I have been trying to use the equation given from Vstar to overplot the data with the model light-curve using a programming language (for research purposes).
However, I find that using the given equation, with the dates of the data, often does not match the fit in the Vstar plot itself, there is a offset in the phase, such that the model curve (despite being correct in period and amplitude) does not fit the data. I have experimented with this but can see no obvious reason.
It may be worth looking at a particular example. To reproduce the problem, can I ask you to post a sample dataset, DCDFT parameters, periods and number-of-harmonics selected to created the model?
Also, the program (in python, ...?) you're using to work with the VStar model equation would be good to look at.
Thanks. I'll have a
Thanks. I'll have a look at this data.
To clarify, does the IDL code use the frequency from DCDFT and the Fourier Series coefficients A, B, C from a model (# of harmonics=1) created from that frequency in VStar?
Also, as an aside, is the data file from a particular source that might make a good candidate for an observation source plugin, or a personal format?
Apologies for the
Apologies for the silence the last couple of days. I've been focussing on preparing a new VStar release before the Silly Season gets fully underway.
I just wanted to mention that:
- As part of looking at this problem I ended up writing a Catalina Sky Survey observation source plugin for VStar. That will be available on the plugin library page when the new release is out (look for release announcement on this forum).
- I haven't tracked down the cause of the offset issue you reported yet. It appears that you are able to compensate for this but we need to understand where the problem is introduced.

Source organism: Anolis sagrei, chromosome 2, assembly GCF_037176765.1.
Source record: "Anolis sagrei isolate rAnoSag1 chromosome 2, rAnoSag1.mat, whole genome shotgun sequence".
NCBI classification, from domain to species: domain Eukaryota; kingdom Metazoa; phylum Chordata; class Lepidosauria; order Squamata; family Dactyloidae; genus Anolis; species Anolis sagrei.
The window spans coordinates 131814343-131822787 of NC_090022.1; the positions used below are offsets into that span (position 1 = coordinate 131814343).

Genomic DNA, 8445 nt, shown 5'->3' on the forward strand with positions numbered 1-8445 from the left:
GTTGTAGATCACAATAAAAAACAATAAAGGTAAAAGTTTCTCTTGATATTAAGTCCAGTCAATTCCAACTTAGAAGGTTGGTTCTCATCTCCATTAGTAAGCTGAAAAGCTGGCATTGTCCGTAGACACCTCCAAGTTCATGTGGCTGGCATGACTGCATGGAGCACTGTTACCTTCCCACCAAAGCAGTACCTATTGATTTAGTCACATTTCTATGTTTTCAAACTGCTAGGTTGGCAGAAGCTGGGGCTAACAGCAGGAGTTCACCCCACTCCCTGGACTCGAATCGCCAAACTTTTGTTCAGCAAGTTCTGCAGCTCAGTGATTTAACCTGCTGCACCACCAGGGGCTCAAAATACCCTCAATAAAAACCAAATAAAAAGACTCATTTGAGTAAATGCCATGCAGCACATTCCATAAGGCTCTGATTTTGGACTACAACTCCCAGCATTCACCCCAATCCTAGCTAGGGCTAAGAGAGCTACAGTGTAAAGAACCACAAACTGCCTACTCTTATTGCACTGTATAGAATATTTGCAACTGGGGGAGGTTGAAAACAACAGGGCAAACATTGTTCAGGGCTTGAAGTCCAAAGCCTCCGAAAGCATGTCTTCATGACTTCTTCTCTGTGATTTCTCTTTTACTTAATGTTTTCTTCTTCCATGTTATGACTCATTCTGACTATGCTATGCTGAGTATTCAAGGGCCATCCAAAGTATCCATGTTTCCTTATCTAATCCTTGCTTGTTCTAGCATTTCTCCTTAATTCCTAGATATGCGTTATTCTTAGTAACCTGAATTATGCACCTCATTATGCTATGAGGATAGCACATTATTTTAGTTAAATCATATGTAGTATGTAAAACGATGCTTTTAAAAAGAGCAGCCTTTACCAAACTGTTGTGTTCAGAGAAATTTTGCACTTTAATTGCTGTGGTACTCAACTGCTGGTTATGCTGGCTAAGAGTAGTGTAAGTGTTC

I will continue to look at this when I can. The next couple of weeks will be problematic in that regard however.
I have captured this problem in a SourceForge tracker item:
Can you point me to the URL from which the data file CSS_J105923.9+394405.txt was obtained?
It's been pointed out to me that my CSS plugin needs to cater for CSV and does not currently; more details later. That plugin has had fairly minimal testing (on your sample data) so far. Any other pointers you can provide re: CSS data file format would also be appreciated.
I hope you (and all) have had a good break so far, assuming you had one of course. :)
Thanks, and no problem at all. It's that time of year. :)
I should first say thanks to John Greaves for sending me an email just before Christmas pointing out the bug in the Catalina Sky Survey (CSS) plugin. As mentioned in an earlier post, I had an unusually short amount of time to test the CSS plugin, only having used the sample data file you supplied above. I normally do a lot more testing. So, that's my fault for not being thorough.
I've replaced the space-delimiter with comma-delimiter (CSV) handling in the plugin. I plan to make a new VStar release available before the end of the month, and will ask Sara to update the plugin library page at that time.
Further to this though, the CSS format/output options seem to be numerous. This CSS usage page is fairly brief and non-specific (see Format section). The page you refer to above has an "Advanced Parameters" link which appears to be the primary reference. This has radio buttons to allow selection between output types:
and format types:
The default is ASCII + short. This results in CSV being output to the browser (View button at end of page) which can then be copied and pasted into a file or saved via the download link and right-mouse-click (or ctrl-mouse-click on Mac etc).
The changes I have made to the plugin now support this "ASCII + short" default, but nothing else.
I would appreciate guidance re: whether support for this short format is sufficient or whether there is merit in supporting other combinations. The short format column headers are:
The long format column headers are:
As an aside, John G suggested (in email) that providing VStar with a URL rather than requiring a file to be specified would be better, but this is a CGI based download page with no URL parameters, so that's not feasible.
I was thinking the same thing. From a data analysis viewpoint, it seems sufficient. Thanks for your help with this, and to John for pointing out the error. There will be a new release of VStar next week and a plugin update, including CSS.
Re: the model fit bug, no progress as yet, no. Sorry. All I've done so far is to capture it here:
and think about it a bit. If you'd like me to increase the priority, let me know. I don't want it to be a source of problems for you.
Hi Avon, all
Okay, so first: apologies for the long time since my last post to this thread. I was busy being a CHOICE course participant for the last few few weeks.